Trudeau acknowledged Monday that members of the Indo-Canadian community “feel angry or maybe scared.”
“Let’s not let this change us,” he said. “Let us remain calm and remain firm in our commitment to our democratic principles and our adherence to the rule of law.”
In recent months, Indian officials have sounded the alarm about what they see as a possible resurgence of a Sikh separatist movement in Punjab. In April, authorities arrested Amritpal Singh, a self-described separatist, after a Month-long chase in which they imposed a partial internet shutdown and censored social networks. More than 200 suspected affiliates were also arrested amid fears of a resurgence of a Sikh insurgency that broke out in the 1980s.
Posters from protests following Nijjar’s death that featured photographs identifying Indian diplomats in Canada as his “killers” drew criticism from both Indian and Canadian government officials. Joly said at the time that Canada would meet its obligations under international treaties to safeguard diplomats.
Trudeau traveled to India for a week in 2018. The visit was overshadowed by revelations that Canada’s High Commission issued and then rescinded a dinner invitation to Jaspal Atwal, a businessman convicted of attempting to assassinate an Indian politician in the 1980s.
The Khalistan movement is banned in India, where authorities consider it a major threat to national security, but it has some supporters across the majority Sikh state of Punjab and among large Sikh communities in Canada, Britain and elsewhere.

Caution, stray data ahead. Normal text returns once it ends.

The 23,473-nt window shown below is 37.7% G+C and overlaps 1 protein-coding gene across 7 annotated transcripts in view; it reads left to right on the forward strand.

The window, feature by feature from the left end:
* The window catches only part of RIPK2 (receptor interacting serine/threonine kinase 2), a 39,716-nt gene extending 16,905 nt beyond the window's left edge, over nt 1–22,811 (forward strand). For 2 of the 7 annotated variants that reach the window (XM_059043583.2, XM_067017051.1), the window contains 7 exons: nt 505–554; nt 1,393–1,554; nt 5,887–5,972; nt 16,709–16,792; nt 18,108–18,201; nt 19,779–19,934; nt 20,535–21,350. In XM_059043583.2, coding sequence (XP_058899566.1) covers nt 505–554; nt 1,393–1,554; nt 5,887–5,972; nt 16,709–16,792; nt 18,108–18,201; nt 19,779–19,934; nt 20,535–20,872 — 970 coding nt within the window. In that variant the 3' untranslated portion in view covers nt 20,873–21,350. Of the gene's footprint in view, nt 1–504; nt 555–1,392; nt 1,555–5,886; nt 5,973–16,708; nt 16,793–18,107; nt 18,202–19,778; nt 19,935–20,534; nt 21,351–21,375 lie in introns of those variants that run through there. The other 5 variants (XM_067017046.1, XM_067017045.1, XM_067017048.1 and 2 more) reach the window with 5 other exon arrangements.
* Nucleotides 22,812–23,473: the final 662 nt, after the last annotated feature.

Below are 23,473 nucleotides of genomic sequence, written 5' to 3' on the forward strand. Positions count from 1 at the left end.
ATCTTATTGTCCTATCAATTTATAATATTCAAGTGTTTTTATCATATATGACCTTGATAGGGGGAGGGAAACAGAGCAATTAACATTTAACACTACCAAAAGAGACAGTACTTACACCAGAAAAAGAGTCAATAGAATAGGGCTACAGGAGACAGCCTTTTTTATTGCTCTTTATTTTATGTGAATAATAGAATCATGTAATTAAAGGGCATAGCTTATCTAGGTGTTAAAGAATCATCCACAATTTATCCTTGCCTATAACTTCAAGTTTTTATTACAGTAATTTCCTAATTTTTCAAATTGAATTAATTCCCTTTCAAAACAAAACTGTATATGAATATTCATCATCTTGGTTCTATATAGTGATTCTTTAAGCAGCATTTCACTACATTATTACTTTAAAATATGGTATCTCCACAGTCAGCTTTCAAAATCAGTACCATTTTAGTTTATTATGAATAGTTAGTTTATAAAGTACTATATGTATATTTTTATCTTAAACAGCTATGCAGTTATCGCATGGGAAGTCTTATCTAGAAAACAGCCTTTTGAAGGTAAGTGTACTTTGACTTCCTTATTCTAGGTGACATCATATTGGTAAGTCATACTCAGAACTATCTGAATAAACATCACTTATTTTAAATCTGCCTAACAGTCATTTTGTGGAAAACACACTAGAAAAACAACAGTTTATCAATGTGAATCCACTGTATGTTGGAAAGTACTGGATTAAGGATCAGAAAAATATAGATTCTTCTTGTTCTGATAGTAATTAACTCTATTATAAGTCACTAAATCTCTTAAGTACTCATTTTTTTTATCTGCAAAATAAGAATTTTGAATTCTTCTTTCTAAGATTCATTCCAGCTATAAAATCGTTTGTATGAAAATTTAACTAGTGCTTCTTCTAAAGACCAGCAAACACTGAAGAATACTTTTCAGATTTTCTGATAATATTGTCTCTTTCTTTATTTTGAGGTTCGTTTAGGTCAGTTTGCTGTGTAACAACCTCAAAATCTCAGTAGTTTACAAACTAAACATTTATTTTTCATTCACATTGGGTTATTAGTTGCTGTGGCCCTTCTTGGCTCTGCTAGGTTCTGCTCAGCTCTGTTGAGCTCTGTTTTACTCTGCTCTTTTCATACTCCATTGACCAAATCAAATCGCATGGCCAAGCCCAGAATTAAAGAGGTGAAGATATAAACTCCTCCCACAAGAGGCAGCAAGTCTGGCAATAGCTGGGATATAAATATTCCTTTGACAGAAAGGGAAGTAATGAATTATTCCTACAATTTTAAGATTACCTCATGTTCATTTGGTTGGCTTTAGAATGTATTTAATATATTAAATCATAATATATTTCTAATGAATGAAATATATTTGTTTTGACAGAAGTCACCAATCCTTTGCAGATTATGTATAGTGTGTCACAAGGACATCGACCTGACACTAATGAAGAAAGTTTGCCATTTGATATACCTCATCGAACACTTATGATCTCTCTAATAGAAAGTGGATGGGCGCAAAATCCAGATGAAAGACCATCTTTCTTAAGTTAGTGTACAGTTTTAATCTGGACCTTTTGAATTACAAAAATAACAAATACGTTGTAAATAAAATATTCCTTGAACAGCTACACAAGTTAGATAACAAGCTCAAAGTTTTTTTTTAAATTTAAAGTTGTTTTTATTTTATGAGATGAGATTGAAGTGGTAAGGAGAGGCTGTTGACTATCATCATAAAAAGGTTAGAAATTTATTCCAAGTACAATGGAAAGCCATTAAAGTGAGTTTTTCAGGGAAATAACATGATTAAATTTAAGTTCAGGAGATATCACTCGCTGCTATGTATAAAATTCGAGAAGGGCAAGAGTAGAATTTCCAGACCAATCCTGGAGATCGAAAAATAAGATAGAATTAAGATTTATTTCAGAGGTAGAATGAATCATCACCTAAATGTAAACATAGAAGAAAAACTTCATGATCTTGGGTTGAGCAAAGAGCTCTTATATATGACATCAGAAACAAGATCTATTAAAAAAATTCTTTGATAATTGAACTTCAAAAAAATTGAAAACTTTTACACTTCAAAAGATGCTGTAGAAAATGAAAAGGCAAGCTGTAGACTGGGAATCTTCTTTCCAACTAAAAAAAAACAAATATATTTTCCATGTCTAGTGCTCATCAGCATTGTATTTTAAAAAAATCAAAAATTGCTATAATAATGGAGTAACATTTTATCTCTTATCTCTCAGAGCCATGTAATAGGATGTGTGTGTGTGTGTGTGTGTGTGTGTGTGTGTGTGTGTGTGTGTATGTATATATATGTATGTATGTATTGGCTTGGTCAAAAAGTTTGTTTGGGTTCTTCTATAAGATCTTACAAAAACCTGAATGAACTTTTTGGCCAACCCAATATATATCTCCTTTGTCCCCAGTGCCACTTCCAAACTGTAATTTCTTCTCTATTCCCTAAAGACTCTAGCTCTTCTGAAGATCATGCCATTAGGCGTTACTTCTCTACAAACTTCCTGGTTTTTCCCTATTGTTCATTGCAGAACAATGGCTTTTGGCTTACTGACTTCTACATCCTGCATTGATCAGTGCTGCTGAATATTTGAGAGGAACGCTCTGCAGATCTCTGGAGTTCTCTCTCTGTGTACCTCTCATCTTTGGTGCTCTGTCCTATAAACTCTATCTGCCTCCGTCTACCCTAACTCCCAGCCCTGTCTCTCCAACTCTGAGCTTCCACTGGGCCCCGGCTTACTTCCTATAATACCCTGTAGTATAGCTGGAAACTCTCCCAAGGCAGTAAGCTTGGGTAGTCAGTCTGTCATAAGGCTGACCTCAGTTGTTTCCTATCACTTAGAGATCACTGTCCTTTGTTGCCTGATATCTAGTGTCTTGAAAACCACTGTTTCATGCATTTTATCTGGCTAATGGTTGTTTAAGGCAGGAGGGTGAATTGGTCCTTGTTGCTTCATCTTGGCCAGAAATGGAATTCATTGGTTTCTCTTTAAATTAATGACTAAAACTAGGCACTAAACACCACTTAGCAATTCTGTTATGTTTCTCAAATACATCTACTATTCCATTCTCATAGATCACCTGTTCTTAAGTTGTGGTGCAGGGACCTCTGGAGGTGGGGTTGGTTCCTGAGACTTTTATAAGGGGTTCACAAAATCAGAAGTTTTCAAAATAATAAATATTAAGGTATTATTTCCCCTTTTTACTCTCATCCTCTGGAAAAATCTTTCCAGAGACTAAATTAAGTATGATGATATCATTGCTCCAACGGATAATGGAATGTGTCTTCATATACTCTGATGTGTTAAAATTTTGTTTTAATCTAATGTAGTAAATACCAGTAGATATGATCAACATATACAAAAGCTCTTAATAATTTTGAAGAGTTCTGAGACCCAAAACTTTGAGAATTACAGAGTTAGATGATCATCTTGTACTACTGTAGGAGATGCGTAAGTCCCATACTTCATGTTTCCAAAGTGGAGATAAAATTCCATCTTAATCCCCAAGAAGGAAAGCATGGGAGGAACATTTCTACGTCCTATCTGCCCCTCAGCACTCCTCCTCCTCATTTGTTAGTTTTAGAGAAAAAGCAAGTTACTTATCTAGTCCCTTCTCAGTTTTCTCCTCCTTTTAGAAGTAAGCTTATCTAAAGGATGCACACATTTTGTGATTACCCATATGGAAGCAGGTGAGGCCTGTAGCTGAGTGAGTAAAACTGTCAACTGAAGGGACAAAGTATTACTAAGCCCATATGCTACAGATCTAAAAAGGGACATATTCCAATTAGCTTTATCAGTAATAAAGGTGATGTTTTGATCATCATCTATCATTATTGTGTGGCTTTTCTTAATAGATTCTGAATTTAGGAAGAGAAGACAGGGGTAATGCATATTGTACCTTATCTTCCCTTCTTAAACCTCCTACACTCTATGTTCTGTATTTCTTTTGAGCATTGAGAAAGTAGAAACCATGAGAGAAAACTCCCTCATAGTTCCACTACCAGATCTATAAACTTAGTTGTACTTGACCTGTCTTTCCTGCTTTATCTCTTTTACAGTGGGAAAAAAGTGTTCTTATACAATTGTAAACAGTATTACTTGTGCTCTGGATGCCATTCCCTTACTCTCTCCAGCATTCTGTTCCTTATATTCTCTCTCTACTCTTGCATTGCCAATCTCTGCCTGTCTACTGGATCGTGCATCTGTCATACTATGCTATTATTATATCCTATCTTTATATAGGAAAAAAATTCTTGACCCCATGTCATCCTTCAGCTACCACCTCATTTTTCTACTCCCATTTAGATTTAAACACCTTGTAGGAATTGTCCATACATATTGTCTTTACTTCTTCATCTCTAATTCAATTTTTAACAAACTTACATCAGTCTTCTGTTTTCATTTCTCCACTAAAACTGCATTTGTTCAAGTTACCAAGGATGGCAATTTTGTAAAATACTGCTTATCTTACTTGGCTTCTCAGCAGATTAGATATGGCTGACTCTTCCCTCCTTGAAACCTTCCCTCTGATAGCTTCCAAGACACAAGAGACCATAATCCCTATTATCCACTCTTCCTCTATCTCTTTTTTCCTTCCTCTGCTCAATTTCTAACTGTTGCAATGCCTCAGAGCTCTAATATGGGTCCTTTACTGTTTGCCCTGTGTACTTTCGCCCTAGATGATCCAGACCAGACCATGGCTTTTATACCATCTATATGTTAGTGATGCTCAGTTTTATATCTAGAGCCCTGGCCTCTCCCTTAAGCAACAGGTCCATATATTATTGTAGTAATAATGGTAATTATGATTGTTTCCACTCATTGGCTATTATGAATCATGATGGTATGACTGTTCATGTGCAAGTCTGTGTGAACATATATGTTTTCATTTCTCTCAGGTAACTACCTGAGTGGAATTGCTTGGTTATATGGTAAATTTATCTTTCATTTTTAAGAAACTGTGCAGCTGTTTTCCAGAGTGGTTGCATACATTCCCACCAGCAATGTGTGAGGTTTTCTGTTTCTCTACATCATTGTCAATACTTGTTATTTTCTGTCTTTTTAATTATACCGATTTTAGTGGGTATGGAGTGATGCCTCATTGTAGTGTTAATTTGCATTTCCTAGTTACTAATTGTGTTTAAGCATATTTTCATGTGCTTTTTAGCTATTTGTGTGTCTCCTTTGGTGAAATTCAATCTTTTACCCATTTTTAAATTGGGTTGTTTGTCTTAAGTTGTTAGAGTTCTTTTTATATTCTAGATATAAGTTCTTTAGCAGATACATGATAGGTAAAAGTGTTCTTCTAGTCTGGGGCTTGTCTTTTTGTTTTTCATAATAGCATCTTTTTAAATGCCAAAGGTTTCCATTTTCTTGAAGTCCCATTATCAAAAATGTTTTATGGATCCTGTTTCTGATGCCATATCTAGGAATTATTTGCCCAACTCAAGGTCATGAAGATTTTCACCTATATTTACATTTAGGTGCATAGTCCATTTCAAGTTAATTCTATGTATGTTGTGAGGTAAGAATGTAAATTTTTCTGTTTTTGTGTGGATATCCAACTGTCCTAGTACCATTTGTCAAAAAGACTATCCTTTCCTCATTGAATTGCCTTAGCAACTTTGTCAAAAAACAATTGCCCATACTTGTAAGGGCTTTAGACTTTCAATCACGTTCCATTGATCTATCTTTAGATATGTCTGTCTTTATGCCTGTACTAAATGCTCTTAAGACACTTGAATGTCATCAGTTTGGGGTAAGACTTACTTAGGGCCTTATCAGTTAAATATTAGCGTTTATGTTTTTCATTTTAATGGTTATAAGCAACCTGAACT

About 770,000 people in Canada declared their religion as Sikhism in the 2021 census. When Trudeau became prime minister in 2015, his cabinet included four members of Sikh origin. Jagmeet Singh, leader of the centre-left New Democratic Party, is also a Sikh.
Singh, who attended Khalistan rallies before becoming party leader, said he grew up hearing stories about India denying visas to members of the diaspora who expressed concern about its human rights record and people suffering “violence, torture and even death” when they returned. .
“I grew up hearing those stories, but to hear the prime minister of Canada corroborate a potential link between the murder of a Canadian citizen on Canadian soil by a foreign government is something I could never have imagined,” he told lawmakers after Trudeau spoke. “That security that so many Canadians feel now has been shaken, shocked and destabilized.”
Much of Canada’s political debate in recent months has revolved around alleged interference by foreign governments in the country’s internal affairs. The debate has mainly focused on leaks in the Canadian media about China’s alleged meddling in the country’s elections, but Jody Thomas, the prime minister’s national security adviser, has said India is another source of interference.
The Trudeau government, under pressure from opposition lawmakers, announced this month it would launch a public inquiry into foreign interference. Judge Marie-Josée Hogue has been appointed to assess “interference by China, Russia and other foreign states or non-state actors.”
LeBlanc told reporters last week that the investigation’s terms of reference allow Hogue to “follow the evidence and look at all the countries that seek to interfere.”